Fiesta de la Virgen de la Candelaria

A Most Important Festival in South America

Puno, Peru
Kelly Cheng Travel Photography/Getty Images

Celebrated in early February each year, the Fiesta de la Virgen de la Candelaria (Virgin of Candelaria Feast) is one of the most celebrated cultural events in South America, including the countries of Peru, Bolivia, Chile, Venezuela, and Uruguay. This celebration honors the patron of the city of Puno, Peru and incorporates music, dance, and elaborate costumes. The grand festival begins on February 2 with a colorful parade in which the statue of the patron is paraded through town. The underlying agricultural theme involves a ceremony where masked dancers make their offerings to the goddess Pachamama, hoping for a fruitful harvest.

Bordertown Celebrations

The celebrations are centered on Lake Titicaca (which borders the counties of Peru and Bolivia) in the town of Puno and village of Copacabana. Both towns conduct parades, complete with colorful costumes and music, and the townspeople gather to drink and celebrate.

Copacabana is usually a quiet, rural village centered around fishing and agriculture. But during the fiesta, new vehicles come from all over the country to be blessed with beer. People gather for days to pray and celebrate in a mixture of Catholic and native religions. It is during this time, the Bolivian celebrants believe the Virgen prefers to stay inside the Basilica erected in her honor. They say that should she be taken outside, a risk of a storm or other calamity may arise.

Over in Puno, however, celebrants don't hesitate to take their statue of the Virgen to the streets in a procession which marks the first stage of the festivities. Dancers in lavish costumes, from all walks of life, join the parade and often pause as a group in front of the cathedral to be blessed with holy water.  After this, they are cooled with water thrown from nearby houses. Puno is known as the folkloric capital of Peru and it certainly lives up to its reputation during this fiesta.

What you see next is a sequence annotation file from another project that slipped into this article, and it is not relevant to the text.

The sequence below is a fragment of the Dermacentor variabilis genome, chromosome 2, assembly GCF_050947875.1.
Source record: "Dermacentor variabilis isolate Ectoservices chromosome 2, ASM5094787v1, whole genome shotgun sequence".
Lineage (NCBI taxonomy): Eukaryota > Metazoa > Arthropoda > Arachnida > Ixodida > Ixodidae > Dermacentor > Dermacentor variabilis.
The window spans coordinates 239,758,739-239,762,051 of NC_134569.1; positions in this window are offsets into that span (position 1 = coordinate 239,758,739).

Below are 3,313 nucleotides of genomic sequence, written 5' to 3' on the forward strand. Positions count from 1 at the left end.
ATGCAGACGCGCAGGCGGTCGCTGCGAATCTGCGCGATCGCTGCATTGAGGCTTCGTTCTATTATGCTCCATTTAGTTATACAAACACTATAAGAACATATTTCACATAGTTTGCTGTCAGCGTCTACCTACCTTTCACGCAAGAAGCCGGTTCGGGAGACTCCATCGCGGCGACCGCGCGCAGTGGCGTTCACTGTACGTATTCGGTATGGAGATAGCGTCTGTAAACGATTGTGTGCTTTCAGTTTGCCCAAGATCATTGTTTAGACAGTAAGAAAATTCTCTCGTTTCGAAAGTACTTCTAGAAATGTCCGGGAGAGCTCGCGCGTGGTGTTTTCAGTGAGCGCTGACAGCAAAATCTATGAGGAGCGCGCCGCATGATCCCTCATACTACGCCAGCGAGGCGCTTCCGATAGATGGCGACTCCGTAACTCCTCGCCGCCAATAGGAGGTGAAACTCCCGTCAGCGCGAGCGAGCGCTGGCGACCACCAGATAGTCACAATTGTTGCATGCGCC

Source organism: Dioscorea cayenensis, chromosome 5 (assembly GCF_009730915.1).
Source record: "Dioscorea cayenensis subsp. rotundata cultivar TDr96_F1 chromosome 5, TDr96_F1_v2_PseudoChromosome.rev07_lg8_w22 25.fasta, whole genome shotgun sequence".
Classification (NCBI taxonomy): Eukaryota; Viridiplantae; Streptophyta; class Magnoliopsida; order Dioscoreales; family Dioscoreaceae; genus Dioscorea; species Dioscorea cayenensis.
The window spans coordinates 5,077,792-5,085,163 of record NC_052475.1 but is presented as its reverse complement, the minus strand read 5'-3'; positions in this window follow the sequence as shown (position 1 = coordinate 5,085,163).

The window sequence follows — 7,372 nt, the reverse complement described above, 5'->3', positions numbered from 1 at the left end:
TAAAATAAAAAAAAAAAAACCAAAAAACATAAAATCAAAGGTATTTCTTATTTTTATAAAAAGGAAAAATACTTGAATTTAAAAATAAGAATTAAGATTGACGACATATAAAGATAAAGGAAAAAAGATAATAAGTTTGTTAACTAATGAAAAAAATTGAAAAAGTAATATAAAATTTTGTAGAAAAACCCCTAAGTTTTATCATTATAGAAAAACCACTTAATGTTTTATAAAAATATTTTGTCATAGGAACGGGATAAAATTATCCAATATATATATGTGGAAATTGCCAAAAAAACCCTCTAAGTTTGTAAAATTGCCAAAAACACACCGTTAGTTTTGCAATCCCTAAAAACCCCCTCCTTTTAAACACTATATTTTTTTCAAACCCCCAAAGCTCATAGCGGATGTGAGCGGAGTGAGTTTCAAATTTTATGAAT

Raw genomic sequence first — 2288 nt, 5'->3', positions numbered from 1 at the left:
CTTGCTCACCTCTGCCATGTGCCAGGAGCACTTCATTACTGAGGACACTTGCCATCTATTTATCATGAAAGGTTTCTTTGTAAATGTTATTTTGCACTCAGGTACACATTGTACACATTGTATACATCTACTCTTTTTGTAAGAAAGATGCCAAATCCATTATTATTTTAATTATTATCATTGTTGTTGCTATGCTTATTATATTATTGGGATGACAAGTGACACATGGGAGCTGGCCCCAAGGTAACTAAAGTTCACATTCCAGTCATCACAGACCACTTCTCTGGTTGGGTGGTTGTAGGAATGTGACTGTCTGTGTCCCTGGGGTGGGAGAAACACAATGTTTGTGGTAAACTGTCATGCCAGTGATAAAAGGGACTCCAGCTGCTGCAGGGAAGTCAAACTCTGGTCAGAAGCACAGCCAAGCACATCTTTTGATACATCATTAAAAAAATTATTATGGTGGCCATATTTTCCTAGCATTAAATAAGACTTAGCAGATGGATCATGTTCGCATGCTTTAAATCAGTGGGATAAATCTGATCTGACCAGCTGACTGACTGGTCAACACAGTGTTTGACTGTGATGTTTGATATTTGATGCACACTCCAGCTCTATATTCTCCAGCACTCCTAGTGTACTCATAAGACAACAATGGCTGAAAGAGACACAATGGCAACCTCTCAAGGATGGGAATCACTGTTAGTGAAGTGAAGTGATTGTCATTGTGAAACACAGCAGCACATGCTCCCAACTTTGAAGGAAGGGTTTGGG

The second phase of celebration occurs on the Sunday after Feb. 2, a day called the Octava. On this day, neighborhood groups of men, women, and children dance to honor the Virgen of Candelaria (otherwise known as Mamacha Candelaria, Mamita Canticha, or MamaCandi), whose story is closely linked to Lake Titicaca and the birth of the Inca empire.  

Celebrations in Uruguay, Chile, and Venezuela

In Uruguay,  Fiesta de la Virgen de la Candelaria takes place at the Iglesia de Punta del Este, a sliver of land only accessible at low tide. It is here that the first Spaniards stepped ashore and celebrated their safe arrival with a Catholic mass.

In Chile, the Virgen de la Candelaria is feted in Copiapo, where she is considered the patron saint of the miners. Year after year, a group calling themselves "chinos" (where each son replaces their father in the group once he passes) carries the statue in the procession. Here, religious dancing takes place during a two-day celebration that brings together local folklore and religion.

In Venezuela, the Fiesta de Nuestra Senora de La Candelaria is celebrated in Caracas, Merida, and other cities, complete with masses, religious processions, and dances.

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